When I first saw the figure of €499 I was surprised. Who, in this day and age, would pay that kind of money for golf? The Dublin East Coast Alliance decided that some of us would. Aimed at the home market, as well as international golfers, the Alliance brings together nine golf courses under its umbrella – which equates to an average of €55 per course. When you consider the courses, that looks like a good price:
- The O'Meara Course at Carton House
- The Montgomerie Course at Carton House
- The Glen Course at Druid’s Glen
- The Heath Course at Druid’s Glen
- The East Course at Powerscourt
- The West Course at Powerscourt
- The Links Course at The Island
- The Palmer Ryder Cup Course at The K Club
- The Smurfit Course at The K Club
The K Club Palmer course still has a rack rate of over €200, while The Island hovers around the €100 mark (early bird rate), and Carton House just below that. Druid’s Glen Resort has brought its prices down significantly in recent times, and is now on the same sort of level as Powerscourt, which ranges from €50 to €80, with early bird specials also available. So, while you may not ‘save’ on some, you will certainly save on others… and as a 9-strong package that’s to be expected.
[Photo: The par three 3rd at the K Club (Palmer)]
Of the nine courses, four are, in a word, excellent: Druid’s Glen, The Island, K Club (Palmer) and Carton House (Montgomerie). They promise a great mix of designs and experiences, and the quality is exceptional. I’d play all of these in a heartbeat, while three of the others are also very enjoyable courses. As for the final two, well, anyone who has seen my book will know that these courses leave me underwhelmed… but, again, in a 9-strong package you’re not going to be enthralled by every single one – and I have been challenged frequently about my review for the K Club Smurfit track.
The biggest challenge I see for the Alliance is marketing the voucher. Who in Ireland, you might ask, is going to spend €499 on this? The nine courses have to be played within a calendar year; you need to play all nine to get the full value; and, more often than not, you’ll want to play with someone else who either has to pay the going rate or have their own voucher.
[Photo: The par 5 15th at The Island - a stunning hole]
That makes things tricky for the ordinary golfer. Yes, it would be a glamorous birthday/Christmas/Father’s/Mother’s Day present, but the challenges outlined above still apply.
As for golfers abroad, it’s a tough ask to expect them to play nine golf courses on one visit… which therefore implies two visits within a year… or golfers who would deem it good value to play four courses (my ‘excellent’ picks above) that include two Irish Open courses, The Ryder Cup course and Dublin’s best links.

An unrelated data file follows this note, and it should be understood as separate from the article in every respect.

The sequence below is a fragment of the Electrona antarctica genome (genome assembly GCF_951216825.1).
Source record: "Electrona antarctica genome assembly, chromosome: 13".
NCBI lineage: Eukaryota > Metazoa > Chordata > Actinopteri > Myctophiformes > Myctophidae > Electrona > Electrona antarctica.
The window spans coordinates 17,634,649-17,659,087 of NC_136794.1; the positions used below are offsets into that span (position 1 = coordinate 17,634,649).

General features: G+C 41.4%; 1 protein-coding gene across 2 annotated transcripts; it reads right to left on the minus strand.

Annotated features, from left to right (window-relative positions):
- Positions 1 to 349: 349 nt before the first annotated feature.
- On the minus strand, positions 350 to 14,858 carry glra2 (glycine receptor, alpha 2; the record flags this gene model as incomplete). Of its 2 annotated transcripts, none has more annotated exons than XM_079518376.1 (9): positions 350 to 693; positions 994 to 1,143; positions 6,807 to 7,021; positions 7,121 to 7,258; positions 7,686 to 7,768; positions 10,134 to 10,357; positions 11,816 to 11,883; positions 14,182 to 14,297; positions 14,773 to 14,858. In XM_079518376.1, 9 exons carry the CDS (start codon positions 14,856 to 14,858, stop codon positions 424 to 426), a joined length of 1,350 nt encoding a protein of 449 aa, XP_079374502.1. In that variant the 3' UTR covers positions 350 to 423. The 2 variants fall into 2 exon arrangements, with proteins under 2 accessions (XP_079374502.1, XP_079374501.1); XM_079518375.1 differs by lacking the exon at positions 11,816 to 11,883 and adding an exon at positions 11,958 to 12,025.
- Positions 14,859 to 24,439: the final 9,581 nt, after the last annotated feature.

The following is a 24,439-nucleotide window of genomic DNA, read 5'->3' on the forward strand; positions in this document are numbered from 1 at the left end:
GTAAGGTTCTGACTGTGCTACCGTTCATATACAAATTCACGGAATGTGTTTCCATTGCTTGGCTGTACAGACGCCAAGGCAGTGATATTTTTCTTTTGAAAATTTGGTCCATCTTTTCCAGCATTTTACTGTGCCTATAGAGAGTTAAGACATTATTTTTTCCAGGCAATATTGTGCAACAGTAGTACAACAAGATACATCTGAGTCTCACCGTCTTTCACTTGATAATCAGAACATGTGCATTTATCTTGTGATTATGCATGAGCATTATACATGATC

I like the idea of the voucher, although it will appeal to a fairly small niche of golfers with a fair few quid to spend… or will it appeal to others as well?
[Photo: The par three 16th at Carton House (O'Meara)]
I worked in Direct Marketing for a long time. The mailpack that dropped through your letter box promising mobile phone upgrades, the online offer of cheaper hotel rates, the TV ad promising hearing aids at a 40% discount… yep, all me! The value of the incentive/gift varied hugely depending on the price of the core product or service that we wanted you to purchase. If you were paying €50 a night for a hotel for three nights, then you might get a FREE bottle of wine… note the clever use of capital letters – it’s a cunning direct marketing trick. If you’re buying a car, then a bottle of wine isn’t much of an incentive is it?
No, if you’re buying a car… an expensive car… then you’re expecting something sexier and more valuable. A FREE voucher from the Dublin East Coast Alliance is going to pique your interest. Or, if it’s a very expensive car then the company – BMW say – may contact customers and lure them in for a test drive with the promise of the voucher, absolutely FREE.
What about airlines? First Class customers pay a lot of money for their seats and if you were flying from the US and had the choice of American Airways or Aer Lingus, and Aer Lingus were offering this voucher, it might be enough to entice the traveller to forsake his/her airmiles. Not to mention the extra few quid to bring the golf clubs (or does that not apply to first class travellers).
[Photo: The excellent par three 16th at Powerscourt East]
Corporate gifts. If your stockholding is worth a couple of million (don’t laugh, there are plenty of them still out there), then a ‘thank you’ from your stockbroker/private bank/investment fund, will always be well received. The same applies to companies dealing with ARFs – that’s Annual Retirement Fund to you and me.
The very nature of the Dublin East Coast Alliance voucher is upmarket (even if my use of the word ‘voucher’ isn’t) so I see it appealing very strongly to premium, expensive brands and the corporate gift market. It’s a good package and good value, but most golfers like you and me will find it hard to justify spending that much money on ourselves. If you could buy two at once and pay, say, €850, would that make it more tempting? Think about it.
The golf pass can be purchased online at www.dublingolfalliance.com or from any of the member clubs. Throw in exceptional accommodation at Carton House, the K Club and Powerscourt, not to mention the Marriott at Druid's, and it all comes together rather nicely. Who knows, maybe they'll combine golf and accommodation in one package.
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